Tuesday, July 1, 2008

The need for godly men

Here's an excellent article on the need for godly men in church ministry. The pastor does not have the influence, the time, the wisdom, or the authority to lead the flock of God alone. He desperately needs godly men of courage and biblical fortitude to stand with him. This is not to undermine the importance of godly women in church (1 Tim. 2:9-12; 5:3-16; Titus 2:3-5), but let's be honest - God has uniquely appointed men to lead His church.

As Andy Davis says, pastors need "to surround themselves with a group of strong, biblically-astute godly men, to stand with them in the ongoing task of local church reformation...May it please God to raise up scores of modern-day Martin Luthers in local congregations, men with backbones of steel, lion hearts for biblical truth and the tenderness of good shepherds leading lambs. "

Pastors, have you identified, and are you training such men?

Men who are not pastors, are you willing to become this kind of man, who will stand boldly for the truth and help lead God's church? Your help is needed.

3 comments:

David said...

Stephen,

I wonder if we as church's have not given up a Godly model of leadership. In the Bible I see a body of pastors/elders leading the church. We instead often make church a democracy where even the most immature can "out vote" the elders within a body.

I have thought a lot lately about the Biblical role of elders in a church.

I guess I am saying that I think a pastor needs mroe than a core of Godly men, it should also be an offical position within the Body. Obviously the pastor is an elder worthy of "double honor" -- but did God mean for the pastor to lead the church alone?

M.L. McCullah said...

Stephen,

Thanks for the link and your comments. This reminded me of a book that I have been meaning to read "The Life of a God Made Man" by Dan Doriani. In respects to leadership Doriani has some great comments.

He starts the chapter with a quote from Martin Luther. Luther says, in regards to men, "Young fellows are tempted by girls, men who are thirty years old are tempted by gold, and men who are forty years old are tempted by honor and glory."

Doriani goes on to say that most often for men, "leadership is a temptation before it is a calling." I could not agree more. I do not know how many times the thought has crossed my mind, that I need to be in leadership because I want honor and glory. However, Jesus says that to think this way is not God's way (i.e. sinful, evil)(see Matt 20:25-28). In other words, leadership is more about the character of a man than it is about the status it often receives.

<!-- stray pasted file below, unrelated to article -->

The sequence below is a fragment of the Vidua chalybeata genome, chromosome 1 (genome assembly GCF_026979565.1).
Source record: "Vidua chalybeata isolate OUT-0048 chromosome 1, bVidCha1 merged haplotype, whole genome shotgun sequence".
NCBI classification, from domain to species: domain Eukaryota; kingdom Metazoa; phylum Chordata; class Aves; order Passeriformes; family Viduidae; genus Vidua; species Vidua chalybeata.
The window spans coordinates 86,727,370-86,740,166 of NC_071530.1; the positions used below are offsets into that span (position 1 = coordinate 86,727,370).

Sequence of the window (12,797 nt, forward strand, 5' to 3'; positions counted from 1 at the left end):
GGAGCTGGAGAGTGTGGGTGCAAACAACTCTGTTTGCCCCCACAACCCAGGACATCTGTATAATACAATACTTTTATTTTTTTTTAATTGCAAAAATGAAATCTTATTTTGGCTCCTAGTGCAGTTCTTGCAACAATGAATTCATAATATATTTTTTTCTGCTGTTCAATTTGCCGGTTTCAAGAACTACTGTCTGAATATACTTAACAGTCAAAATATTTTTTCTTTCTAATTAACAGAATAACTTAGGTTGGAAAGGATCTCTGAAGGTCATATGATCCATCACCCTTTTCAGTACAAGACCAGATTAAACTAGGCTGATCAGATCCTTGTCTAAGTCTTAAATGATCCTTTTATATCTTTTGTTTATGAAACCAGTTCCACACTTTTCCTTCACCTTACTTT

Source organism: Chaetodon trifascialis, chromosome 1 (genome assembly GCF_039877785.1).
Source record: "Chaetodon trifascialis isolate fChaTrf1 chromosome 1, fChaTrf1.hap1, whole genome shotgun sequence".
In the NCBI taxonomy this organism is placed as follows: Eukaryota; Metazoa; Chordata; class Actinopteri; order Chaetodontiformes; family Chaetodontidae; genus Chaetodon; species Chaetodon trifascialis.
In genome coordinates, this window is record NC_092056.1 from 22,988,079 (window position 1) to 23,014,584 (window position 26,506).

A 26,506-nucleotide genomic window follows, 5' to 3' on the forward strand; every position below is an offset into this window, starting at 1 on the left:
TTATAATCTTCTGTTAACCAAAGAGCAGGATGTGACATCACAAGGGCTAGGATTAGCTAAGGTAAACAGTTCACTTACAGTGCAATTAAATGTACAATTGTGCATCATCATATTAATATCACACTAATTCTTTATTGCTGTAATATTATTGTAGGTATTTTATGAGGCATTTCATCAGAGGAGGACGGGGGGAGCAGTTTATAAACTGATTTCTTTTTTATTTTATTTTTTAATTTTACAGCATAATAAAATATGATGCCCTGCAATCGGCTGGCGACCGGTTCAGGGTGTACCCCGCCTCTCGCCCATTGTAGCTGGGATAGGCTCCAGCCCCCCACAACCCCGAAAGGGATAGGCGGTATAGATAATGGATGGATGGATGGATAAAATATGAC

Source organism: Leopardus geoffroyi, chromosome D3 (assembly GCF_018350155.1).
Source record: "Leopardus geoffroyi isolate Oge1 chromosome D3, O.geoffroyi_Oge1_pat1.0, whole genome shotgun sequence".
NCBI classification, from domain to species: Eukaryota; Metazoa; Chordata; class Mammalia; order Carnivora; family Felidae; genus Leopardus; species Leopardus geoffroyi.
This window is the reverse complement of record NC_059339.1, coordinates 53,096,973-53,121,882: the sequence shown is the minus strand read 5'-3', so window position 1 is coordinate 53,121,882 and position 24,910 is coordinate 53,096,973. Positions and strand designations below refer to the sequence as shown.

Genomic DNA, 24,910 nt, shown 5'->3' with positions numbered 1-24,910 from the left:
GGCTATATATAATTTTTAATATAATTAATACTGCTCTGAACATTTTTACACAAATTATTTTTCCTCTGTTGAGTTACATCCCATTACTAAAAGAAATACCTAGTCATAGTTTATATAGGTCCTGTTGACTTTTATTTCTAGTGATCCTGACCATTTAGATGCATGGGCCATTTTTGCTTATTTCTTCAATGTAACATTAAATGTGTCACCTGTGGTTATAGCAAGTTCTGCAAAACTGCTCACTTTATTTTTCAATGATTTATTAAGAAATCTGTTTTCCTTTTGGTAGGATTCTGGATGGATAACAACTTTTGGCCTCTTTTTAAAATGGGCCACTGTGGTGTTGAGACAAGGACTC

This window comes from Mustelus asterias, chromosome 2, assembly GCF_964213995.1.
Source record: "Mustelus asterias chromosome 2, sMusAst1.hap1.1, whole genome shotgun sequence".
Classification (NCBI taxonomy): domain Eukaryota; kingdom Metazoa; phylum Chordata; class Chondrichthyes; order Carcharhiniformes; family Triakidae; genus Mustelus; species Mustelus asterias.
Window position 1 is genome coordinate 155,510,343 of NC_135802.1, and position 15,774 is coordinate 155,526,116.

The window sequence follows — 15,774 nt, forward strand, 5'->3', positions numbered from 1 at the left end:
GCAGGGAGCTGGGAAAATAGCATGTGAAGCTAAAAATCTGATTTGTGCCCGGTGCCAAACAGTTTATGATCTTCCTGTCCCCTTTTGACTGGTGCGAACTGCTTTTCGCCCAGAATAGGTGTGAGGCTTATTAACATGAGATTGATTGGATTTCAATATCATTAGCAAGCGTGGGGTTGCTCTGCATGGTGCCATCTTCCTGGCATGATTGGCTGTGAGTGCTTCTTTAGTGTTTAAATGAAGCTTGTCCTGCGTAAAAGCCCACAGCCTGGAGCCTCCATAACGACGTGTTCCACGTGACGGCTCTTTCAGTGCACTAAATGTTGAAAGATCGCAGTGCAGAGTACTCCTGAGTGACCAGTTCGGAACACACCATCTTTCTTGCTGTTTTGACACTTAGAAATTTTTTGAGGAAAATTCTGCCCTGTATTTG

So even though I think the church is in definite need of godly men, this work is the work of God in the lives of men. Men need to be striving in practicing the spiritual diciplines, putting their sin to death, and taking every thought captive that is out of sync with God's word; and praying for God to raise up godly men to do the work. Recognizing that the work of godly men in the church is not always (from an earthly perspective) a place of honor and glory, but more than that, and more satisfying than honor and glory, is service to the King of kings. All leaders in the church of Christ are called to be servants to the people.

May God empower us to be men who are not lording it over the people, but graciously, with joy and to the point of exhaustion serving the people because we are men of godly character (1 Timothy 3) and not after honor and glory of the position.

Question:
Should these godly men who are sought after by a pastor/elder be an elder also (not necessarily equal in authority)?

Stephen Jones said...

Thanks for your comments, guys. I believe the most biblical model of leadership is a plurality of elders, i.e. where several biblically qualified men (1 Tim. 3) are affirmed by the congregation to shepherd and oversee the church. Every time the term "elder" is applied to a local church context in the New Testament, it is used in the plural.

Should these godly men who are sought after by a pastor/elder be an elder also (not necessarily equal in authority)?

I would say that all elders and deacons should already be godly men, though not all godly men will necessarily become elders or deacons. If a man has disqualified himself in some way, or simply does not aspire to a formal position of leadership, then he should devote himself to leading his family and exercising his gifts in the church, but should not be forced to become an official elder or deacon.